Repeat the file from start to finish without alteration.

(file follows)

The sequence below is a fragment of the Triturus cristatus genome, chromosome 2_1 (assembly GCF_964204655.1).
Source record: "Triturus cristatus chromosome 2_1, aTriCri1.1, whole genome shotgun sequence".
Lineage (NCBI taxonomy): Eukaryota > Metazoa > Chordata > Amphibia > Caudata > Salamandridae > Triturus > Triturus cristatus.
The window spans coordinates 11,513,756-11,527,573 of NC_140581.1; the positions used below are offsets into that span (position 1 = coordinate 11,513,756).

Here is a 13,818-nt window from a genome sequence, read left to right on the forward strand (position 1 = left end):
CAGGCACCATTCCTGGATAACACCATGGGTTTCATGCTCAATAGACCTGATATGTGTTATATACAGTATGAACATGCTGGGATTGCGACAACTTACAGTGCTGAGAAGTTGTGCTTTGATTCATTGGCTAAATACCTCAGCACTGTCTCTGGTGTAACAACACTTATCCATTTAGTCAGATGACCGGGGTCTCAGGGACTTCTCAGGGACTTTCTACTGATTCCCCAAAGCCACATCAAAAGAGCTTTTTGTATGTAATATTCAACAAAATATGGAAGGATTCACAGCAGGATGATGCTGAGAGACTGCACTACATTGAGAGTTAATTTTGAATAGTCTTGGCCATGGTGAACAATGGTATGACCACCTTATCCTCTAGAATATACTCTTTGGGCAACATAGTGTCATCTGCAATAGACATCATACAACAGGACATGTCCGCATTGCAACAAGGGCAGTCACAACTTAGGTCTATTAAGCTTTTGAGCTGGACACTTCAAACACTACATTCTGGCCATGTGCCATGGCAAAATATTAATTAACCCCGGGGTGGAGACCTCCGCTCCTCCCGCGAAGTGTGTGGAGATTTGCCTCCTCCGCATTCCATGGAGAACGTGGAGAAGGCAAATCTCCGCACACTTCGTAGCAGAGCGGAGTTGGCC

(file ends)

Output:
The sequence below is a fragment of the Triturus cristatus genome, chromosome 2_1 (assembly GCF_964204655.1).
Source record: "Triturus cristatus chromosome 2_1, aTriCri1.1, whole genome shotgun sequence".
Lineage (NCBI taxonomy): Eukaryota > Metazoa > Chordata > Amphibia > Caudata > Salamandridae > Triturus > Triturus cristatus.
The window spans coordinates 11,513,756-11,527,573 of NC_140581.1; the positions used below are offsets into that span (position 1 = coordinate 11,513,756).

Here is a 13,818-nt window from a genome sequence, read left to right on the forward strand (position 1 = left end):
CAGGCACCATTCCTGGATAACACCATGGGTTTCATGCTCAATAGACCTGATATGTGTTATATACAGTATGAACATGCTGGGATTGCGACAACTTACAGTGCTGAGAAGTTGTGCTTTGATTCATTGGCTAAATACCTCAGCACTGTCTCTGGTGTAACAACACTTATCCATTTAGTCAGATGACCGGGGTCTCAGGGACTTCTCAGGGACTTTCTACTGATTCCCCAAAGCCACATCAAAAGAGCTTTTTGTATGTAATATTCAACAAAATATGGAAGGATTCACAGCAGGATGATGCTGAGAGACTGCACTACATTGAGAGTTAATTTTGAATAGTCTTGGCCATGGTGAACAATGGTATGACCACCTTATCCTCTAGAATATACTCTTTGGGCAACATAGTGTCATCTGCAATAGACATCATACAACAGGACATGTCCGCATTGCAACAAGGGCAGTCACAACTTAGGTCTATTAAGCTTTTGAGCTGGACACTTCAAACACTACATTCTGGCCATGTGCCATGGCAAAATATTAATTAACCCCGGGGTGGAGACCTCCGCTCCTCCCGCGAAGTGTGTGGAGATTTGCCTCCTCCGCATTCCATGGAGAACGTGGAGAAGGCAAATCTCCGCACACTTCGTAGCAGAGCGGAGTTGGCC